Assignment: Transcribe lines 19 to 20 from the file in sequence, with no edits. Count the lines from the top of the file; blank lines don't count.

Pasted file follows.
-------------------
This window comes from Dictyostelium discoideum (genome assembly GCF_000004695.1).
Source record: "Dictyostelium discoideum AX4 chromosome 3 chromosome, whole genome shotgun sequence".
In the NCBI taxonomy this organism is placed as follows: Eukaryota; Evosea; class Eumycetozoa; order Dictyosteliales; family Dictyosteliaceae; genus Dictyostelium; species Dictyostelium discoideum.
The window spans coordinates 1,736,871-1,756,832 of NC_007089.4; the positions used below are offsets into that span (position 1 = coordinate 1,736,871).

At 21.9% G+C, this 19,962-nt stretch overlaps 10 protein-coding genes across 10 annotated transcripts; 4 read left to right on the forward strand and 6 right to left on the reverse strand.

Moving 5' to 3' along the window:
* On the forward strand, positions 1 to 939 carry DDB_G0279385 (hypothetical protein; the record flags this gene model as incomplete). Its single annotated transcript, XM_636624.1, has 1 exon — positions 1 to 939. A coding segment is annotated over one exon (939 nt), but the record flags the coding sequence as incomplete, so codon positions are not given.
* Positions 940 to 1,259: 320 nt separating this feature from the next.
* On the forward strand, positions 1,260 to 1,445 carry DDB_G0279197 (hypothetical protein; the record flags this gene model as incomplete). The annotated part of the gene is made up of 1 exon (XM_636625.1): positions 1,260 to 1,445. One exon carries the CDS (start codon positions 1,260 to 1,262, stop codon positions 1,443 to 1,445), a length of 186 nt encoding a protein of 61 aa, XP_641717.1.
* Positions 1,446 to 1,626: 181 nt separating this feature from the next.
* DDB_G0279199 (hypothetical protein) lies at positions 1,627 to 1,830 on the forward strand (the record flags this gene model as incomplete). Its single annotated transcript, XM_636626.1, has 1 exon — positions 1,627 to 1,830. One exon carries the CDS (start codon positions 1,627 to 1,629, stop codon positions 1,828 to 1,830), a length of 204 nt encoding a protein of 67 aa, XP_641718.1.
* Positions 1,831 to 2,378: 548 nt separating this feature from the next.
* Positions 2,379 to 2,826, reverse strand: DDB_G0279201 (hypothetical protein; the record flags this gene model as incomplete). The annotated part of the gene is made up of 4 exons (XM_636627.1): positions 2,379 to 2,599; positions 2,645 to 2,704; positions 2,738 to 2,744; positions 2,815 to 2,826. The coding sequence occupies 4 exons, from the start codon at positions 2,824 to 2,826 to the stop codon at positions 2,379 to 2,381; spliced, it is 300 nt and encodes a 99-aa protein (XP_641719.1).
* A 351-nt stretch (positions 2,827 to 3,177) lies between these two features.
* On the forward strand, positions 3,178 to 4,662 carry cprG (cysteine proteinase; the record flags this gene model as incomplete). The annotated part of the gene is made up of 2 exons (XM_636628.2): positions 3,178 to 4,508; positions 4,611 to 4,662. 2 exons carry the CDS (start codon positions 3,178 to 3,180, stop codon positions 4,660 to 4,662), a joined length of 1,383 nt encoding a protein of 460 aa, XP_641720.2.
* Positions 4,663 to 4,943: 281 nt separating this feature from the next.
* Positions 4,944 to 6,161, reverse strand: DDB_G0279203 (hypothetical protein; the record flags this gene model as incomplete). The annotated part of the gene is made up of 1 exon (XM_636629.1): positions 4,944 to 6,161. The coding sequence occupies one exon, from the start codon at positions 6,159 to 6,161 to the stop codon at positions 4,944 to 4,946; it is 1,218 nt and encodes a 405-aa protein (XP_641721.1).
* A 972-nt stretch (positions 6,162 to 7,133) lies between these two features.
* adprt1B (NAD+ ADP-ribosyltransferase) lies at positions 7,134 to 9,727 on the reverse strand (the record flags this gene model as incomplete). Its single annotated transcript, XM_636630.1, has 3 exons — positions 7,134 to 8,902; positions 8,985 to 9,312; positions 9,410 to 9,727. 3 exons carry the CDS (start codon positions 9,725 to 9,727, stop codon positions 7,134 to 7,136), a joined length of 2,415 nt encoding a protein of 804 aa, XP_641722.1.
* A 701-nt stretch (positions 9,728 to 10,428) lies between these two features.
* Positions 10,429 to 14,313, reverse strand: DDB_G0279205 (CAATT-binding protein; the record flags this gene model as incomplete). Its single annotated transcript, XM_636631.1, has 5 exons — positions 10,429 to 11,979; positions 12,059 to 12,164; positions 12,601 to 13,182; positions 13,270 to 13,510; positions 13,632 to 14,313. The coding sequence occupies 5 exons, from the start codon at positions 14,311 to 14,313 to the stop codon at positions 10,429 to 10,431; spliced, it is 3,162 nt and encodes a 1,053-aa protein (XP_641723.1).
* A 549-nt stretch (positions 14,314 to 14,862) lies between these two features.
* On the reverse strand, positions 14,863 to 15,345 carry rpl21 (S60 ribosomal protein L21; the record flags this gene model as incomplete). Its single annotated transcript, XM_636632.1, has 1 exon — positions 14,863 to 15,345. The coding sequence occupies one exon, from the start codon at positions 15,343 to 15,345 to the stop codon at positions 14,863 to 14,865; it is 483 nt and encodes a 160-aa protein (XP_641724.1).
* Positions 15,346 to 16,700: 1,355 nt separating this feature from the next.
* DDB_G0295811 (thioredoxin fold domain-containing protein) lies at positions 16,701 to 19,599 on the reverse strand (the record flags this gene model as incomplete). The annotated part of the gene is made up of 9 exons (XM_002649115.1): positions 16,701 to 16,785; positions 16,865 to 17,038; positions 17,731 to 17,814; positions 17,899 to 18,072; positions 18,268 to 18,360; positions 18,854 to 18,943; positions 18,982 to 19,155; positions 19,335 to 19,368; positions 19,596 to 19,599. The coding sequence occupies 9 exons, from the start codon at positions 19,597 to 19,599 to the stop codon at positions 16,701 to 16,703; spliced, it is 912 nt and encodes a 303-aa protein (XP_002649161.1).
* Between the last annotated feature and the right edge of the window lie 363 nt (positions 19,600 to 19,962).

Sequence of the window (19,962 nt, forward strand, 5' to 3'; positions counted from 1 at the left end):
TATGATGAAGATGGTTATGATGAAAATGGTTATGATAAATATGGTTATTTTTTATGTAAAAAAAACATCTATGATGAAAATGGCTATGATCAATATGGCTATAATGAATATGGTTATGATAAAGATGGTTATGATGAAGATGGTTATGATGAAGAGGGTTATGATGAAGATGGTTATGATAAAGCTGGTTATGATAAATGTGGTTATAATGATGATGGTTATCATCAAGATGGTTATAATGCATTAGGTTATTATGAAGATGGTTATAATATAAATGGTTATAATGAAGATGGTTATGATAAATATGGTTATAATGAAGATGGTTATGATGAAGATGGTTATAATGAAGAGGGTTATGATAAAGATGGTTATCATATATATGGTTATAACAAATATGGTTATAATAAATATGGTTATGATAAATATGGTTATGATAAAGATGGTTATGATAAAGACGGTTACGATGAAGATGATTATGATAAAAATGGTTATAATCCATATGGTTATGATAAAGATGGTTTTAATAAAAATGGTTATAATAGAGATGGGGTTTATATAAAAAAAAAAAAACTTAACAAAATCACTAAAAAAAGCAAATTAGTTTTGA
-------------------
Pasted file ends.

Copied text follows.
* adprt1B (NAD+ ADP-ribosyltransferase) lies at positions 7,134 to 9,727 on the reverse strand (the record flags this gene model as incomplete). Its single annotated transcript, XM_636630.1, has 3 exons — positions 7,134 to 8,902; positions 8,985 to 9,312; positions 9,410 to 9,727. 3 exons carry the CDS (start codon positions 9,725 to 9,727, stop codon positions 7,134 to 7,136), a joined length of 2,415 nt encoding a protein of 804 aa, XP_641722.1.
* A 701-nt stretch (positions 9,728 to 10,428) lies between these two features.